There are so many ways you can blend interior design ideas when your partner has different tastes to you, so don't let the thought of it fill you with dread. Talk about your ideas openly, be willing to listen to theirs and together you will create something truly unique and representative of you as a family.

Image credits: From Moon to Moon // Harbingerla // Marks and Spencer // Ideal Home

Make the big decisions together

If you're moving in together and creating a family home, it's important that you both love the space you live in. Big decisions, like the colour of your walls or key pieces of furniture in your bedroom or living room, should be made together. Having said this, don't be afraid to make suggestions, even if you're not sure they're your partner's cup of tea - you never know, they might surprise you! For example, my other half suggested terracotta for our future kitchen and I initially pulled a face but then once I'd thought about it and done a little Pinterest research (as you do), I actually thought it could look pretty cool. 

Follow the 80 / 20 rule

Interior designers often use something known as the '80 / 20 rule' to blend different decor ideas. Basically, 80% of the room should be one style and 20% can be your accent style. This supposedly helps you achieve the best balance, rather than splitting 50 / 50, which could leave your room looking a little jumbled.

Of course, you'll have to decide which style is the main one for your room and which is the accent. I think for this you really need to think about what suits the actual room best and what will allow you to achieve the overall feel you want. Consider what you need to get out of the room and its level of practicality.

Image credits: Dunelm // Furnish Your Home // The Range
Lighting is a great way to add a contemporary accent to an otherwise traditional or rustic interior. I really love minimalist bulb pendant lights, copper floor lamps and geometric copper lamp shades and think they look great in more traditionally-styled rooms. 

Make a Pinterest board

A great way to brainstorm some ideas and get an idea of how each other's tastes can work together is to use a site like Pinterest. It's great for collecting ideas, gaining inspiration and working out how different styles can be blended. You can make a shared interior design board by inviting each other as contributors. Go through the pins together and talk about what you like and what you don't. 

Follow me on Pinterest!

Keep size, scale and visual balance in mind

When blending interior design ideas, it's important to keep size and scale in mind. Group similar sized items together to help achieve a more cohesive look. Small, dainty items could get lost amongst larger, bolder pieces. When creating displays, group items that have something in common together. They don't need to match or be the same, they could just be of a similar size or scale.

Creating visual balance will also be important, if you are blending different interior designs. For example, in the bedroom, you may want different bedside tables. I would love something feminine and stylish, like the Felicity Lamp Table from Furnish Your Home, whereas, my other half would probably prefer something a little more rustic and masculine, like this refurbished trunk listed on ebay! There's no reason why this wouldn't work, it'd just be about choosing pieces of a similar size, possibly having matching bedside lamps and buying a bed that is perhaps a little more neutral and therefor complimentary to both styles. Having said this,  I do have my eye on something like this Rosalind Bed, as I've always loved the look of beds with plush, padded, buttoned headboards. I think they have a really luxury feel, perfect for the bedroom!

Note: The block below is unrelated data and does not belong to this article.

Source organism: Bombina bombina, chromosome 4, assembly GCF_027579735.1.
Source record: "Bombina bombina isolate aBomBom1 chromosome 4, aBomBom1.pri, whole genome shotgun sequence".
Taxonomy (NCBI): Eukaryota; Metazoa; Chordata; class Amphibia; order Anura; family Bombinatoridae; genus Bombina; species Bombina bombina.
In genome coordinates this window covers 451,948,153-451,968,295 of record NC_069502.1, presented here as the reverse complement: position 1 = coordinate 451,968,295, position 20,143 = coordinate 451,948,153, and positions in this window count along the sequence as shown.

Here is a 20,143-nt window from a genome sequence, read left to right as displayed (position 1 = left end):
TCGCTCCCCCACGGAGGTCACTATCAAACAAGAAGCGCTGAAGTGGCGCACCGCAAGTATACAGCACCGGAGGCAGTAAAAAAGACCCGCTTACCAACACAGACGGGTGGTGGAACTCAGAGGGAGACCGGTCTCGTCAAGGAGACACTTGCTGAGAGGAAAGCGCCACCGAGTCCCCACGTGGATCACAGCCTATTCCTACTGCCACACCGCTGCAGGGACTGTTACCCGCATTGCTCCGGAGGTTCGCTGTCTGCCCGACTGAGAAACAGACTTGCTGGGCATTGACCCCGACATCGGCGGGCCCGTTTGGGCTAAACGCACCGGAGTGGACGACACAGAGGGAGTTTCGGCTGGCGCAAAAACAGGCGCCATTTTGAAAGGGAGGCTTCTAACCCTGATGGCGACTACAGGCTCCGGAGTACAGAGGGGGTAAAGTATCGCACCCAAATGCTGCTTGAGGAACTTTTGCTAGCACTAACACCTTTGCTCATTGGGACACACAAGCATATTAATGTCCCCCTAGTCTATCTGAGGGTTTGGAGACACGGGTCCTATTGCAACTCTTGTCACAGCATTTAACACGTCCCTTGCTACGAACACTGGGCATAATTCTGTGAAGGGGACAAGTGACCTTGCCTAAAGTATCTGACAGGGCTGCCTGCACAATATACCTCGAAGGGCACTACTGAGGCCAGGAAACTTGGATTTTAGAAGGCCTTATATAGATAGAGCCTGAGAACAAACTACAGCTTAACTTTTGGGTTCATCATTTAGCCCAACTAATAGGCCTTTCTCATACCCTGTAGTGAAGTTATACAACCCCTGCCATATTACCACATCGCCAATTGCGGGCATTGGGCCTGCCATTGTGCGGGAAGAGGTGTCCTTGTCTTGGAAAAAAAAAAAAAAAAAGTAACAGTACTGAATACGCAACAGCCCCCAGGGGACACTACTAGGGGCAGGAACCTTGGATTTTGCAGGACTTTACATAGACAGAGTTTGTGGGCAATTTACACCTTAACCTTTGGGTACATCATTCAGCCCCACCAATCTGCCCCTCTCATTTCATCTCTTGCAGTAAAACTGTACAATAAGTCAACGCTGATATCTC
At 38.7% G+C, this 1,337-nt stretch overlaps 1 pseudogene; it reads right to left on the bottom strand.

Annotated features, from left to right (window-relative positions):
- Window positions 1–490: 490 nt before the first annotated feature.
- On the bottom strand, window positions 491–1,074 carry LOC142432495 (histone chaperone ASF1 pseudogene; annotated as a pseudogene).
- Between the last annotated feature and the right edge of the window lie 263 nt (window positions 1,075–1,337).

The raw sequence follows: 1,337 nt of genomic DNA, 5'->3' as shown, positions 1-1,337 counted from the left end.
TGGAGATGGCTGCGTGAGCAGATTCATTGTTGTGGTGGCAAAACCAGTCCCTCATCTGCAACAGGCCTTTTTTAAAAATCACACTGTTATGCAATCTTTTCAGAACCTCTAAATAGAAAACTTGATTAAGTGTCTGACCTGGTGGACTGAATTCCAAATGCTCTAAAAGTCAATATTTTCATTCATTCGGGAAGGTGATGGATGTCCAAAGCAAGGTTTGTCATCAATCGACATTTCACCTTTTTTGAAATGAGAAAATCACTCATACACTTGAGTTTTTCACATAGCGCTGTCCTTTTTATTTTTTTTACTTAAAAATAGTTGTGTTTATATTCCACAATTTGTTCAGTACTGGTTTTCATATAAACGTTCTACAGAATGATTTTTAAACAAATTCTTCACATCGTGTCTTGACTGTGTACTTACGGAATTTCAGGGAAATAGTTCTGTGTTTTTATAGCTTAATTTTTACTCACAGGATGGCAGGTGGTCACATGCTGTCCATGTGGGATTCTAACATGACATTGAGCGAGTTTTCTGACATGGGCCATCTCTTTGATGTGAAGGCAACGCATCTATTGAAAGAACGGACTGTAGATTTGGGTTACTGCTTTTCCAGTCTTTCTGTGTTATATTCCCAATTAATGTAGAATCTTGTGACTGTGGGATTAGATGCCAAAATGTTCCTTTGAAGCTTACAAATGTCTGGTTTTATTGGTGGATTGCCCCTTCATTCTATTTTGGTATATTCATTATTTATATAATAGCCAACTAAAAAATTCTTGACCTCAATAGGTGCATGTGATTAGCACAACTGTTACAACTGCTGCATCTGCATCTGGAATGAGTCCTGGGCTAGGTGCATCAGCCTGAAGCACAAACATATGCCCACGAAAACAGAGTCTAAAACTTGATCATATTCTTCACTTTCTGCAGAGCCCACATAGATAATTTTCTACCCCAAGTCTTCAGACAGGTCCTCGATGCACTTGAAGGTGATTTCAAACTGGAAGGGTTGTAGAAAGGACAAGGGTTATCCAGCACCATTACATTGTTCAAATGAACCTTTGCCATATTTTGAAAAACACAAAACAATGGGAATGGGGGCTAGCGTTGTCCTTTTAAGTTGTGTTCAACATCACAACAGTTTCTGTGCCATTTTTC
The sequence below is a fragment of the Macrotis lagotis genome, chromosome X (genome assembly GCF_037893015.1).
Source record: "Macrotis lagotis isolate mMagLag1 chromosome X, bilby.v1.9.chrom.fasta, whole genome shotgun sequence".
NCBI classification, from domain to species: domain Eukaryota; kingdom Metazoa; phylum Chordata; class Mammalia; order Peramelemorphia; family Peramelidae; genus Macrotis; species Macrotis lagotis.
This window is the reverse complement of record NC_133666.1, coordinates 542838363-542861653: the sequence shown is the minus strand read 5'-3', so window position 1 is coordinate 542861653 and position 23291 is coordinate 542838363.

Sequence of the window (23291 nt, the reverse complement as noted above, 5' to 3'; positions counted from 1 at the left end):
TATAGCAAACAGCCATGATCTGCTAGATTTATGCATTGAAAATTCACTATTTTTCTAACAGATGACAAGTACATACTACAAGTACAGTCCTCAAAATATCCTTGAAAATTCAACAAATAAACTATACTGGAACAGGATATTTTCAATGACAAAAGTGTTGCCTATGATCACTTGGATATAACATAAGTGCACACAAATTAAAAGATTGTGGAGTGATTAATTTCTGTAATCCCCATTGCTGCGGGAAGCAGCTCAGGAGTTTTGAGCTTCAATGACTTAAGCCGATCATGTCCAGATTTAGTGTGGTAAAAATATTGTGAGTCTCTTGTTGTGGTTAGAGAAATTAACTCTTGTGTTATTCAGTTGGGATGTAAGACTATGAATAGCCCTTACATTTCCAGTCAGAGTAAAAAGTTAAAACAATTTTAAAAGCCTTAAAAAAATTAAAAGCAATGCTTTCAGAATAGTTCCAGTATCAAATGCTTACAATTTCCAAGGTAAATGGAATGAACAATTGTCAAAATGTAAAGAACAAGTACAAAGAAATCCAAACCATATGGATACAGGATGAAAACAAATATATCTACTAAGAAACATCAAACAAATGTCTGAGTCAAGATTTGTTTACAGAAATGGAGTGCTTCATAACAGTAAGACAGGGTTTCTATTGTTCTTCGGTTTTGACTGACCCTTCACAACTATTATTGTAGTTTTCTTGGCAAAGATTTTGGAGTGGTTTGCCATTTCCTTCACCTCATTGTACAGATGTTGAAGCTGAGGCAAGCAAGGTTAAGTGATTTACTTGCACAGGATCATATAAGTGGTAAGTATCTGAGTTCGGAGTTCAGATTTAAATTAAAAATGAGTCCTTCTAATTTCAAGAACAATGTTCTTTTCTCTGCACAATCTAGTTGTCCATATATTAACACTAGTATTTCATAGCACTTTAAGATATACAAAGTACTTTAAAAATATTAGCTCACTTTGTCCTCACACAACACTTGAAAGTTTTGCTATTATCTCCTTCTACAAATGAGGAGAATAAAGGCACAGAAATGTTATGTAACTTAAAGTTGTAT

Image credits: Furnish Your Home // A Beautiful Mess // Pinterest // ebay

Understand you'll both have important / sentimental items

Although compromise is important and will definitely come into play on both sides when decorating a home, there will be some items that are that sentimental or important that they will be going in your home no matter what. For me, it's family photo frames. I know some people like a totally minimalist look or abstract artwork and that's cool but I think family pictures help to make a house a home and evoke so many memories. My other half definitely has more decorative pieces and ornaments than I do and I'm totally fine with the fact they'll be dotted around our future home because they'll give it character and reflect his personality too.

Do you have any tips for blending interior design ideas when your partner has different tastes to you? I'd love to hear them, so comment below or tweet me @meganjane03!

Megan x
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I have done my best to credit the images used in this post to the original owners (with links) but if I have used your photo and the credit is incorrect or you would not like your photo to be featured, please get in touch and I will make the necessary changes.

Play-Doh Cranky the Octopus Review

Let's start this off by saying I have a bit of a love-hate relationship with Play-Doh. On one hand, I love the stuff; it has the nostalgia factor for me and it seems to keep Arthur entertained far longer than many of his other toys but on the other hand it can get pretty messy and grubby can't it? As I said, it's a real love-hate thing and I bet I'm not the only parent that feels that way?